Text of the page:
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5 Things You Need to Know About Parking Lot ADA Compliance

Parking Lot ADA Compliance

The Americans with Disabilities Act. more commonly known as ADA, was passed in 1990 as a federal law that helps people with disabilities to have equal access to all areas of public life. In simple terms, it means that all public places and businesses with 15 or more employees need to make sure their properties are accessible to everyone, regardless of their abilities. For businesses, that means you need to be aware of parking lot ADA compliance rules – or at least your paving contractor needs to know.

5 Parking Lot ADA Compliance Factors

1. Accessibility

Accessible parking spots should be closest to the entrances and exits of buildings and the parking facility itself. This ensures that people with disabilities have the easiest and most direct route to enter and exit the area. To make these spots truly accessible, they should be near ramps and entrance doors. Any  barriers that may obstruct ease of access should be removed or relocated to ensure a clear path. This setup helps make parking and moving around easier for everyone who needs it.

2. Availability

The ADA standards requires a certain number of parking spots designated for handicapped individuals, which will depend on the number of slots available in the parking lot. Parking lots that have 1 to 25 parking spaces are required to have one designated handicap parking spot, and then for every additional 25 spaces, they will need one more accessible spot. For lots with 501 to 1,000 spaces, 2% of the total spaces must be accessible.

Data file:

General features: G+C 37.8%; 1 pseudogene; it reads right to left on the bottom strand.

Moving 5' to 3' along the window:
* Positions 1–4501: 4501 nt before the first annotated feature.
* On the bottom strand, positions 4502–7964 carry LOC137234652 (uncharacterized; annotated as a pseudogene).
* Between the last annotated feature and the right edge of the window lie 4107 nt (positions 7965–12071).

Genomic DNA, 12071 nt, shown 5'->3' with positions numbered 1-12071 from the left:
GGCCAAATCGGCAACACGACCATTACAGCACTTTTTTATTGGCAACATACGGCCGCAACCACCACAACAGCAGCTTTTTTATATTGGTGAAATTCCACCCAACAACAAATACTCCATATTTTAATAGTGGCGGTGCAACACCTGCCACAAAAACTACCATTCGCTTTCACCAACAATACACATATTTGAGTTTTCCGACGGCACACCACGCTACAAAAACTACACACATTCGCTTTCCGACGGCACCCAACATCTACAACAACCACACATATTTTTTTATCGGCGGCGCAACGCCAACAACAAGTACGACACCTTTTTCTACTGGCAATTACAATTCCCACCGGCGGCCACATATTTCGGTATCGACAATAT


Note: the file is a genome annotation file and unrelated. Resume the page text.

3. Signage

Proper signage is crucial to ensure that these accessible parking spots are easy to locate and use. Accessible parking spots must be clearly marked with the International Symbol of Accessibility, which is a white wheelchair symbol on a blue background. This symbol serves as a universal indicator that the parking spot is reserved for individuals with disabilities. This symbol should be painted within the parking space and also displayed on a sign that must be at least 5 feet or 60 inches off the ground to ensure visibility.

4. Dimensions

Accessible parking spaces need to be at least 8 feet wide to accommodate vehicles of various sizes and provides ample room for individuals to enter and exit their vehicles comfortably. There should also be adjacent access aisles that are at least 5 feet wide. These aisles, which can be shared between two parking spaces, provide room for wheelchair lifts and other mobility devices like wheelchairs and walkers.

5. Slope

The slope of accessible parking spaces must be no greater than 2% in any direction. This means the surface should be almost level, with minimal incline or decline. A level surface ensures that individuals using wheelchairs, walkers, or other mobility devices can maneuver safely without the risk of rolling or tipping over, and makes it easier for people to get in and out of their vehicles, especially for those with limited mobility or strength.

Get Professional Help

If you're looking to improve your parking lot and want to make sure it meets ADA standards, contact Wright Construction. We can help with everything from dimensions and signage to slope and pavement markings, ensuring your parking lot is fully compliant and accessible.

By following these guidelines, you can create a welcoming environment for all visitors and avoid potential fines for non-compliance. Contact us today for inquiries on how we can improve your parking lot.


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